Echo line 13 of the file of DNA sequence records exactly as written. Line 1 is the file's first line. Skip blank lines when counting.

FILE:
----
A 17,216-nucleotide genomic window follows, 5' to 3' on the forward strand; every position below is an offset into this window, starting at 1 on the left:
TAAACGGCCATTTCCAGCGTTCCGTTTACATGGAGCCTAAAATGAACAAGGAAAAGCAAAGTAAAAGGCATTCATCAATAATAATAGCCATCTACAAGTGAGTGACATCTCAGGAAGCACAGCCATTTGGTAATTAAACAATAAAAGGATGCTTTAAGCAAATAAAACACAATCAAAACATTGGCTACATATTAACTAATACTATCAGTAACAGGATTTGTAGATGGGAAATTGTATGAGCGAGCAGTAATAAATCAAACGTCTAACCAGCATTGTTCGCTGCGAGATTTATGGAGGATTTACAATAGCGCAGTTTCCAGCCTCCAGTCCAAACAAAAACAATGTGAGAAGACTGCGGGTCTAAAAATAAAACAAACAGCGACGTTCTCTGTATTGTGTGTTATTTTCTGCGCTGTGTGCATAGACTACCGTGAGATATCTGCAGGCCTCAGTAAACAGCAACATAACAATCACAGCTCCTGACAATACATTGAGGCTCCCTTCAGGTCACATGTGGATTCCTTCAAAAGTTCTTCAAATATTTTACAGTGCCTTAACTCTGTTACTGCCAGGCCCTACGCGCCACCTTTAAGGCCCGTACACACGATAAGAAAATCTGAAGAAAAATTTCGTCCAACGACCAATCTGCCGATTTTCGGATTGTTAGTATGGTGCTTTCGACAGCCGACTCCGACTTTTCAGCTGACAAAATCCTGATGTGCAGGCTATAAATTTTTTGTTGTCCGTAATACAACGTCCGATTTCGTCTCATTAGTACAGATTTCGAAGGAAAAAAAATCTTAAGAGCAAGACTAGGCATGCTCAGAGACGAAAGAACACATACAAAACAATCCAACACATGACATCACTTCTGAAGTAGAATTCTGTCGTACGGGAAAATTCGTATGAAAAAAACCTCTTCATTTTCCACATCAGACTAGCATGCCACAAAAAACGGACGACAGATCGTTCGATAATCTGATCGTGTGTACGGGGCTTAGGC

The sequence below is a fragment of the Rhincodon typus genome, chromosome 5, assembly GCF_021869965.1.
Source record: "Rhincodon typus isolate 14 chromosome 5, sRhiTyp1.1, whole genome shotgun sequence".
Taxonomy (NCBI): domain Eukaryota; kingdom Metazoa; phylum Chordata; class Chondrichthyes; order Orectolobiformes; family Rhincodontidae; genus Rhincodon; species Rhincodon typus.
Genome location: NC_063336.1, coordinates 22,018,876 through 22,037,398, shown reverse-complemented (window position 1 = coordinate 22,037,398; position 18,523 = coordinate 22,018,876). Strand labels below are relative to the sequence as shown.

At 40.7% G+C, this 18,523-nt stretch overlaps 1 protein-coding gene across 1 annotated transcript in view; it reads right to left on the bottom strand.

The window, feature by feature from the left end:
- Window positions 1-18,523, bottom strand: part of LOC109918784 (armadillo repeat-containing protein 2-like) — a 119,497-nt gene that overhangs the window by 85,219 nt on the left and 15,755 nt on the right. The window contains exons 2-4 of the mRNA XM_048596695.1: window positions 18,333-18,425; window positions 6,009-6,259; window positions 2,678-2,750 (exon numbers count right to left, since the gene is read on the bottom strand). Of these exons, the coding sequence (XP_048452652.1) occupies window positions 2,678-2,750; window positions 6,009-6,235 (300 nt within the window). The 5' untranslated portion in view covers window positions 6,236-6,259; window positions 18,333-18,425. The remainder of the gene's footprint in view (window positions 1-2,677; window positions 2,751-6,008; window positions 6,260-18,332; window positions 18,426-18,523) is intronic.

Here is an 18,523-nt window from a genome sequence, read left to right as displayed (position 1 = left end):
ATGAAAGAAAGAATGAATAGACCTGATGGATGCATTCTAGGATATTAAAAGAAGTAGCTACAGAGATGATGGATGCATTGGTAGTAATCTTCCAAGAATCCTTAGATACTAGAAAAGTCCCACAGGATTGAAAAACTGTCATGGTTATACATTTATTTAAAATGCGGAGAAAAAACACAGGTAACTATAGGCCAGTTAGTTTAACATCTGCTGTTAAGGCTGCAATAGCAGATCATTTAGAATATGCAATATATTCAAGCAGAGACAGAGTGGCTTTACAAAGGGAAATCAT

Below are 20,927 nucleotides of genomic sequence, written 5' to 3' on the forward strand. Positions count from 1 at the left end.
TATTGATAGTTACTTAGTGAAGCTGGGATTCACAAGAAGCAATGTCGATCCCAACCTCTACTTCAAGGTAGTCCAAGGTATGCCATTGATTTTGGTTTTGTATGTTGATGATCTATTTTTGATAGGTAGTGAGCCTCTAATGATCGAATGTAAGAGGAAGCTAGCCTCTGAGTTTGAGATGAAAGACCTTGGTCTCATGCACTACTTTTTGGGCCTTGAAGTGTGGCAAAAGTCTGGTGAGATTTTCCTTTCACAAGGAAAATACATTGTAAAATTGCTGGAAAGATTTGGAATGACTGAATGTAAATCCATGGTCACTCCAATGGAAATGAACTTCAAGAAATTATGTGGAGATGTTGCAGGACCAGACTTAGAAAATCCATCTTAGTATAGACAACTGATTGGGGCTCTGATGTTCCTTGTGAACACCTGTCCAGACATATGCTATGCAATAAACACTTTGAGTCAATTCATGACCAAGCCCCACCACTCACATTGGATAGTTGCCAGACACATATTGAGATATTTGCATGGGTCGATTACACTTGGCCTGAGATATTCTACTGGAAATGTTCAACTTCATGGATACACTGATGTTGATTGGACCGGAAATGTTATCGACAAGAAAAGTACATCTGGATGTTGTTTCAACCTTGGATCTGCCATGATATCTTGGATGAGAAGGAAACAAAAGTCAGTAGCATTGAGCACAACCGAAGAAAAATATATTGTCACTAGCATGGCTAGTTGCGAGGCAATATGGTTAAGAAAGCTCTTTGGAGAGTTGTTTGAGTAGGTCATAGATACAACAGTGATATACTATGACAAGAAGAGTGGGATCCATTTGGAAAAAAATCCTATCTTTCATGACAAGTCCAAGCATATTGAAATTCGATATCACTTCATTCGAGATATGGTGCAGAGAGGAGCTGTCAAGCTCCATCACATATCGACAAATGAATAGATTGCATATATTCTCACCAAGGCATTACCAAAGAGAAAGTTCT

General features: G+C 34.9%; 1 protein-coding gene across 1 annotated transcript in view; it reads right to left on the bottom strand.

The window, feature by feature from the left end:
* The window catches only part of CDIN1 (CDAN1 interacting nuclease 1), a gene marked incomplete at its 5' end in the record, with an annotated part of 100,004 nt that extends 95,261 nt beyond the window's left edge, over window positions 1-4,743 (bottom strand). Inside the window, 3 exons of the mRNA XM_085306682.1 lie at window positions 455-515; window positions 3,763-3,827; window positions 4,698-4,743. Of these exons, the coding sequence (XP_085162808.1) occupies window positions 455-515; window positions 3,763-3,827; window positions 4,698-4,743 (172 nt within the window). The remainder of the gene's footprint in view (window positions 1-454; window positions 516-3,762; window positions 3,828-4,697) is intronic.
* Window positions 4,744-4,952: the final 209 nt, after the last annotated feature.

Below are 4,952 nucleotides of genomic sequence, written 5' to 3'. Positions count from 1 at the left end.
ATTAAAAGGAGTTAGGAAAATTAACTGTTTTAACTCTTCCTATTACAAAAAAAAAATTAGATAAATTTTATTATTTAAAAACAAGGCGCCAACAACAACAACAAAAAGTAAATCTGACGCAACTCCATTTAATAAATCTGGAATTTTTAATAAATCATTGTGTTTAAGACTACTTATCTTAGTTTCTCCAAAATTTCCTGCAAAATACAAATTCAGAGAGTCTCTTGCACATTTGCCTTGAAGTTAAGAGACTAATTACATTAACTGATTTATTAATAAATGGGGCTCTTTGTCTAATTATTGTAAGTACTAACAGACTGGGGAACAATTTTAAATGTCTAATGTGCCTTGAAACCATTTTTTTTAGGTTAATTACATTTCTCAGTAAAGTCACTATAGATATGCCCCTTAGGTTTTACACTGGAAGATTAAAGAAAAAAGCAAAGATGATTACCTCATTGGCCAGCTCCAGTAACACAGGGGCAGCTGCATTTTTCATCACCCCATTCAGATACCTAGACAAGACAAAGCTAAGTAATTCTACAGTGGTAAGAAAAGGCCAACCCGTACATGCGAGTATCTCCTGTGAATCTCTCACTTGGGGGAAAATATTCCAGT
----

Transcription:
TATTGATAGTTACTTAGTGAAGCTGGGATTCACAAGAAGCAATGTCGATCCCAACCTCTACTTCAAGGTAGTCCAAGGTATGCCATTGATTTTGGTTTTGTATGTTGATGATCTATTTTTGATAGGTAGTGAGCCTCTAATGATCGAATGTAAGAGGAAGCTAGCCTCTGAGTTTGAGATGAAAGACCTTGGTCTCATGCACTACTTTTTGGGCCTTGAAGTGTGGCAAAAGTCTGGTGAGATTTTCCTTTCACAAGGAAAATACATTGTAAAATTGCTGGAAAGATTTGGAATGACTGAATGTAAATCCATGGTCACTCCAATGGAAATGAACTTCAAGAAATTATGTGGAGATGTTGCAGGACCAGACTTAGAAAATCCATCTTAGTATAGACAACTGATTGGGGCTCTGATGTTCCTTGTGAACACCTGTCCAGACATATGCTATGCAATAAACACTTTGAGTCAATTCATGACCAAGCCCCACCACTCACATTGGATAGTTGCCAGACACATATTGAGATATTTGCATGGGTCGATTACACTTGGCCTGAGATATTCTACTGGAAATGTTCAACTTCATGGATACACTGATGTTGATTGGACCGGAAATGTTATCGACAAGAAAAGTACATCTGGATGTTGTTTCAACCTTGGATCTGCCATGATATCTTGGATGAGAAGGAAACAAAAGTCAGTAGCATTGAGCACAACCGAAGAAAAATATATTGTCACTAGCATGGCTAGTTGCGAGGCAATATGGTTAAGAAAGCTCTTTGGAGAGTTGTTTGAGTAGGTCATAGATACAACAGTGATATACTATGACAAGAAGAGTGGGATCCATTTGGAAAAAAATCCTATCTTTCATGACAAGTCCAAGCATATTGAAATTCGATATCACTTCATTCGAGATATGGTGCAGAGAGGAGCTGTCAAGCTCCATCACATATCGACAAATGAATAGATTGCATATATTCTCACCAAGGCATTACCAAAGAGAAAGTTCT